How do you write tutor testimonials for college? Well, the best way to learn this is by giving you my experience in helping students write their essays and assignments.
As a long-time tutor and writer, I’ve written a wide range of topics; some fairly easier while others have been ludicrously hard. I’ve sometimes taken long hours of research and unending drafts just to have a breakthrough in a certain topic. Despite the fun and the challenges, I think one thing that stood out for me are the instances of surprise and discovery, that are likely to stick and change my thinking or perception for life!
Early 2018, there was a very interesting topic covering historical racial discrimination among Latinos and African Americans. Skin color-based discrimination was, discussing biases and stereotyping as a global problem. I know, the topic does not attract particularly popular opinions in the long run, but the point is, these racial discrepancies do exist. The topic was cutting across extensive research precisely on social needs, like education, jobs, salaries, housing, judicial service, and health access. Well, normally the discriminative research was part of a societal context and therefore I had to get authentic examples either happening now or happened earlier on.
One of the examples covering judicial service discrimination caught my interest. It is a famous true story termed as the “The Central Park Five”. This was a case of five teenagers, who were forced to confess to a crime they did not commit. The five teenagers were mounted for the crime after an assault case was reported a few miles away from their playground. Since the police had the five teenagers in temporary custody, the conspiracies were finetuned to fit their context.
Mapping up the teenagers for the crime favored the department’s records at the cost of destroying the future of these five youngsters. They were wrongly charged and convicted for assault and rape, a sentence that lasted for 5 to 15 years, a move that attracted biased political remarks from Donald Triumph. Wrong convictions were later dismissed by the New York District Attorney reinvestigation, which proved otherwise. Despite their historical compensation of $41 million, on so many levels the story was horrific yet interesting, considering it was a true story; the facts were raw.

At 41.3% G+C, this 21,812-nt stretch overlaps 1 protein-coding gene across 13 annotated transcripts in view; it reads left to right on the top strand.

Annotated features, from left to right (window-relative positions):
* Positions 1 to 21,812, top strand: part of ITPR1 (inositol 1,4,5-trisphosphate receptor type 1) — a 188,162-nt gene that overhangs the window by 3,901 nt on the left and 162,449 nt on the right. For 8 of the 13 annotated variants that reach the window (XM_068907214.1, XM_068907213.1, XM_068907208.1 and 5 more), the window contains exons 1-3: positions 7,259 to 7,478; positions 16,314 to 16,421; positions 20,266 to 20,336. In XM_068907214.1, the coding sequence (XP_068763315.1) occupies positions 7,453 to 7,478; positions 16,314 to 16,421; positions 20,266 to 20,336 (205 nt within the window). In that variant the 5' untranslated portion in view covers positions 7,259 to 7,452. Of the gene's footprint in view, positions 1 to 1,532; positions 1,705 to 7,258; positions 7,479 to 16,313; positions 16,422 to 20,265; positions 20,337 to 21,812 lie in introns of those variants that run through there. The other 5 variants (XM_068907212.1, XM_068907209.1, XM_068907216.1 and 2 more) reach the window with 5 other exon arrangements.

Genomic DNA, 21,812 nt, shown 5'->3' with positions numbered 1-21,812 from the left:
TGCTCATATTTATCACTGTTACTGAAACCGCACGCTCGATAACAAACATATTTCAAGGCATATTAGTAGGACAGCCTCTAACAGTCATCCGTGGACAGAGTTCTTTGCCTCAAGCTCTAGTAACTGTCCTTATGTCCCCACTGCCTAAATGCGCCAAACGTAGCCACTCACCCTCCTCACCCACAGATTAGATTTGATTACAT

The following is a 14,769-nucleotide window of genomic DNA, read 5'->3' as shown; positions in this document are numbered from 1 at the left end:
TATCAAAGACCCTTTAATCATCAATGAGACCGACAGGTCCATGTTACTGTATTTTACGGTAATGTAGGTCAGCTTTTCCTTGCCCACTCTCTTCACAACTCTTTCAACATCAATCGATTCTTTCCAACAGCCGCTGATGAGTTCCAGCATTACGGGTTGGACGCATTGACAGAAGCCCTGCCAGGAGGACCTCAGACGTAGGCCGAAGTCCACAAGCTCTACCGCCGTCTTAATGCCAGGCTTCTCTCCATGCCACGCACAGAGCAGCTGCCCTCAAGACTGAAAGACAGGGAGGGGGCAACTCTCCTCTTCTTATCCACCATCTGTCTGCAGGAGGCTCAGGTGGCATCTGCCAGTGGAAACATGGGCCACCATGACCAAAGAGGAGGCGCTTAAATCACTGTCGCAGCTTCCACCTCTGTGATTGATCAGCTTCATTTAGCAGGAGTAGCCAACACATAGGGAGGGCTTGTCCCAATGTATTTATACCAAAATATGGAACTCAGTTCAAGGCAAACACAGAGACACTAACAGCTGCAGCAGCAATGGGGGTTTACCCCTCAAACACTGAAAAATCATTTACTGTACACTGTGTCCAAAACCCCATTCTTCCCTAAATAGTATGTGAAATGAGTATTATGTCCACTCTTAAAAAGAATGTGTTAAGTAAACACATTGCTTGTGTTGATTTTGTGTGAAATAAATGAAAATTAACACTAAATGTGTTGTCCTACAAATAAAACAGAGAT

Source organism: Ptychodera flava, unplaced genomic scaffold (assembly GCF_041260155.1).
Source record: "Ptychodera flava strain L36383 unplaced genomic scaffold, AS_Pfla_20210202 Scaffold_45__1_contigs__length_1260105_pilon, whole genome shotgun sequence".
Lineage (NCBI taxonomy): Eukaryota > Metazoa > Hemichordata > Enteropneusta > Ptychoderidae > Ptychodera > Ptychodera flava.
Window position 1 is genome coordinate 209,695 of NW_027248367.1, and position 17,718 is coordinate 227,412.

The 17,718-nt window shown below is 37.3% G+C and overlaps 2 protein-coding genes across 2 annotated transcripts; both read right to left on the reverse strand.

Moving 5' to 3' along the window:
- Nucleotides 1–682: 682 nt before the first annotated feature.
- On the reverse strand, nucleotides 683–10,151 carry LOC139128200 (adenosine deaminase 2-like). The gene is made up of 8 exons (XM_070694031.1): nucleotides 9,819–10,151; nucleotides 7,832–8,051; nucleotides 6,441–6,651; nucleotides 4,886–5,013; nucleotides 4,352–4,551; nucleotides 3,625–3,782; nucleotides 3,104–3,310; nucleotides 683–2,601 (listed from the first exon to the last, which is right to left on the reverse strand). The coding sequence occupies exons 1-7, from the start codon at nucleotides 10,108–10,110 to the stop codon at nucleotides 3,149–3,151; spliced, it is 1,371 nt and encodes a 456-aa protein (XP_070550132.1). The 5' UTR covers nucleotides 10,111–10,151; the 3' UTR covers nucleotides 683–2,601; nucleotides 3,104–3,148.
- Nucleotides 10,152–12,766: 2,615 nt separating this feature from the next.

A year later after the research paper, on my normal weekend stroll on Netflix, I came across the story, reframed to a miniseries called “When They See Us”. Honestly, the excitement was there, seeing the detailed events that took place for the State to push discriminative agendas, that shadowed the suspects as minors and upheld their race to equate them to crime and called it justice. My whereabouts, on the research paper, have been prolonged ever since and registered a different kind of experience in writing.
The topic had me going the extra mile to a point of conducting more research on where the five individuals are today and how they are doing. Mc Cray is happily married and a father of six, Santan Jr is a father of one and established an apparel company; Park Madison NYC. Salaam is a father of ten and has been an author, a public speaker advocating for policy changes in the judicial systems. Richardson who was 14 at the time of the arrest, was recently honored with a diploma 28 years later and is a happy father of two daughters. Lastly, Korey who served most years established a corrective program to counsel the wrongly convicted.